Pirates of the Caribbean: Dead Men Tell No Tales opens with a flashback picking up from the ending of At World’s End. Will Turner (Orlando Bloom) has become the captain of The Flying Dutchman, with its accursed souls bound to the immortal vessel. Henry Turner, Will’s progeny, having found his way aboard, promises his father that he will find a way to reverse the anathema.
Jumping forward several years, Henry’s (Brenton Thwaites) study and education has him seeking a mystical object known as Poseidon’s Trident which supposedly will break all curses of the sea. Unfortunately for Henry, along his travels he crosses paths with Salazar (Javier Bardem), another cursed pirate, thanks to Jack Sparrow (Johnny Depp). Salazar saves Henry’s life so that he may tell his tale. Henry in turn crosses paths with Catrine (Kaya Scodelario), a young woman accused of witchcraft due to her love of science, and they cross paths with Jack, who then crosses paths with Barbossa (Geoffrey Rush), who then crosses paths with some nameless British redcoats, etc., etc.
What works in Dead Men Tell No Tales are the portrayals of Henry and Katrine. Directors (Joachim Rønning & Espen Sandberg) do not shy away from the obvious parallel structure they have created between the two and the ballad of Will and Elizabeth Swann (Keira Knightley) in The Curse of the Black Pearl. Thwaites has the right mix of bravado, charm, and awkwardness to make for a believable and affable hero. Opposite him, Scodelario, fares mostly well as an empowered educated woman—she rarely requires saving and often serves as the film’s voice of reason. Her biggest issue is not Scodelario fault, but rather some lazy writing that tries too hard to connect Catrine to the greater universe. The ocean’s a big place—not all people need to be related.
The action in Dead Men Tell No Tales is serviceable, but a derivative. For example, an opening bank heist is quite comical, but clearly takes its cues from Fast Five. The brush gracing the canvas is heavily dripping with CGI paint, but at least some of the action sequences are well-choreographed enough to make for a mildly entertaining spectacle. An underwater sequence late in the film, for instance, has sparks of creativity.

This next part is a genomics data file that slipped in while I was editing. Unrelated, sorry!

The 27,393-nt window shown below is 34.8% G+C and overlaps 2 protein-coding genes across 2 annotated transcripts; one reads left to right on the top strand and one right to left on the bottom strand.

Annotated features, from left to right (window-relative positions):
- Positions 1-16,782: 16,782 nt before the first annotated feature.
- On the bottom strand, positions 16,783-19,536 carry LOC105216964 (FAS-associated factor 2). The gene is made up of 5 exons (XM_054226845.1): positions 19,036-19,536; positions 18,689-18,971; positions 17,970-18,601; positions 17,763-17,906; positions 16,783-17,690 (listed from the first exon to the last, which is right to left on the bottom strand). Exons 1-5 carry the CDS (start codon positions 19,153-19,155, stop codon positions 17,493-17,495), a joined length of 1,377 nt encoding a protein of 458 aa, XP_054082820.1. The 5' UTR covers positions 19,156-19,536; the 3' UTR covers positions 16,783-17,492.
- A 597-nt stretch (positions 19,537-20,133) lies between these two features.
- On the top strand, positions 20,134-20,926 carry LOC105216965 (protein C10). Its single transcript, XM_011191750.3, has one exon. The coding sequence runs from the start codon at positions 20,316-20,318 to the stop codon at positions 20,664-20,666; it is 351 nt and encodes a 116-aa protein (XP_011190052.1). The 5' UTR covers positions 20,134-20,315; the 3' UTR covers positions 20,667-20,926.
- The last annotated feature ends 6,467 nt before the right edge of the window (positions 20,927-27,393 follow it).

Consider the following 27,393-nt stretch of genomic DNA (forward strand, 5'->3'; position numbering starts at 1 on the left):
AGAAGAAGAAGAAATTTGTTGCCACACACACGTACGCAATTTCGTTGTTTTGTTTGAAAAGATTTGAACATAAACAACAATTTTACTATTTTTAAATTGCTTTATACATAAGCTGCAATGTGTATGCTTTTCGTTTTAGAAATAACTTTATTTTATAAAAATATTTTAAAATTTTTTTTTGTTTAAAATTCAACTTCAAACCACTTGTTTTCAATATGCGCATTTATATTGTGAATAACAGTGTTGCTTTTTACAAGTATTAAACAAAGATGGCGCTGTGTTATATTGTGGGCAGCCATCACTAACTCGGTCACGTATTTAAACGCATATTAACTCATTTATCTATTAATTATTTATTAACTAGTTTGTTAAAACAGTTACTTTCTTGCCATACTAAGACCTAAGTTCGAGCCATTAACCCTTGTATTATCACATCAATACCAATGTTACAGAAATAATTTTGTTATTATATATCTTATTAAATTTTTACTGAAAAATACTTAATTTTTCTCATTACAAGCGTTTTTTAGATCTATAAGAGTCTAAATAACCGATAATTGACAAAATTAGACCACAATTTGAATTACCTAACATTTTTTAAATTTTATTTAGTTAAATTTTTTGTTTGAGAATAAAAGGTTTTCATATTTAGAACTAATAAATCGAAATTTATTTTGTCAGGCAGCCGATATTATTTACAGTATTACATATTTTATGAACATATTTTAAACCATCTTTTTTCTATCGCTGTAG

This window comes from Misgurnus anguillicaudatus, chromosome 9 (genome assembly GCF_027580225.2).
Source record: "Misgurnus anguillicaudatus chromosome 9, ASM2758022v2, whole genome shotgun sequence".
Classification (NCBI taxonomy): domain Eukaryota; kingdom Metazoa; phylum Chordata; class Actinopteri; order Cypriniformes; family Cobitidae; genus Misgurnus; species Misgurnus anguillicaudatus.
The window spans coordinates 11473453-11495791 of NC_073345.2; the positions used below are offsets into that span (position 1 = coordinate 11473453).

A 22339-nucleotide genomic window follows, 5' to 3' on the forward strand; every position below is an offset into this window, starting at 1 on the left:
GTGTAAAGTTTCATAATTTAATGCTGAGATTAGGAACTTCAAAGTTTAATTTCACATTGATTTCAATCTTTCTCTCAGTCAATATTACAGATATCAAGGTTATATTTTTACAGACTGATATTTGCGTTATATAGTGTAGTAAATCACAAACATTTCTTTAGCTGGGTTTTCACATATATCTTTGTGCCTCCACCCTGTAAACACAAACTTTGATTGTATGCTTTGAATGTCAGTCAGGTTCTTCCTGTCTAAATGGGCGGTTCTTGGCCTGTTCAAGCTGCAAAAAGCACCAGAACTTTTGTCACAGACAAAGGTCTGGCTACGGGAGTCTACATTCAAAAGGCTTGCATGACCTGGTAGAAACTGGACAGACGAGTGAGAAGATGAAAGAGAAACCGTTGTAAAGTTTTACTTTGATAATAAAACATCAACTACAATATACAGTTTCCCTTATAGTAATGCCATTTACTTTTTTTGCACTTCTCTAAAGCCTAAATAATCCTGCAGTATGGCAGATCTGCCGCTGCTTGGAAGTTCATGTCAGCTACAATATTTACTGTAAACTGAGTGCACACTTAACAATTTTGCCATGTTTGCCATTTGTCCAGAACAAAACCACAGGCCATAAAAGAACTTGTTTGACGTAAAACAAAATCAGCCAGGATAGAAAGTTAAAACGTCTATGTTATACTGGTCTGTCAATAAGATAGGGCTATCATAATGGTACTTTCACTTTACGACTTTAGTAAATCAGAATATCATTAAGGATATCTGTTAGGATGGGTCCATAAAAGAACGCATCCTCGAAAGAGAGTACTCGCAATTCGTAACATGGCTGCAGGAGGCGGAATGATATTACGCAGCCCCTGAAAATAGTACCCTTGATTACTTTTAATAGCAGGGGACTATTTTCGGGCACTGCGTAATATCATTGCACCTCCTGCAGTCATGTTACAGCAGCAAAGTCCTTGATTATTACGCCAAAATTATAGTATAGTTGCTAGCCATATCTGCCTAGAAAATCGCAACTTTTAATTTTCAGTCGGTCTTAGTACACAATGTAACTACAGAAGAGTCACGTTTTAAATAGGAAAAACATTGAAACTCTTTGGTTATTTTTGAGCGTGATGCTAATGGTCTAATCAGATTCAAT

While Thwaites and Scodelario try can to keep the fifth Pirates film afloat, the rest of the film is a mess. Since the very first time Depp donned the eyeliner and sloshed his way to an Academy Award nomination, no subsequent entry in the franchise has understood how to properly use the character of Captain Jack Sparrow. Sparrow’s endearment was the combination of cleverness, whimsy, and a dash of luck. In the most recent iterations, Sparrow is 98% buffoon. He’s no longer savvy, just sloppy, and his crass nature is grating at best. It’s time for the sparrow to sink.
The other weight dragging Dead Men Tell No Tales down is motivation. Nearly every character has two goals in the film, and they often get jumbled. While the majority of these aims relate in some way to procuring the trident, it’s never entirely clear what this McGuffin is or does beyond the anecdotal myths characters sometimes rattle off. On top of this, convenience continues to haunt the plot as characters and items appear to be nothing short of magnetic as they find each other with targeted ease as if alone in the world.
Pirates of the Caribbean: Dead Men Tell No Tales attempts to reboot the franchise by sticking to familiar plot beats and arcs while continuing to push the visuals. Unfortunately, its weak script will undoubtedly remind people of the (accidental?) greatness of the first film, and such comparisons will eventually damn this entry down to Davy Jones’ Locker.
Pictures courtesy of Walt Disney Studios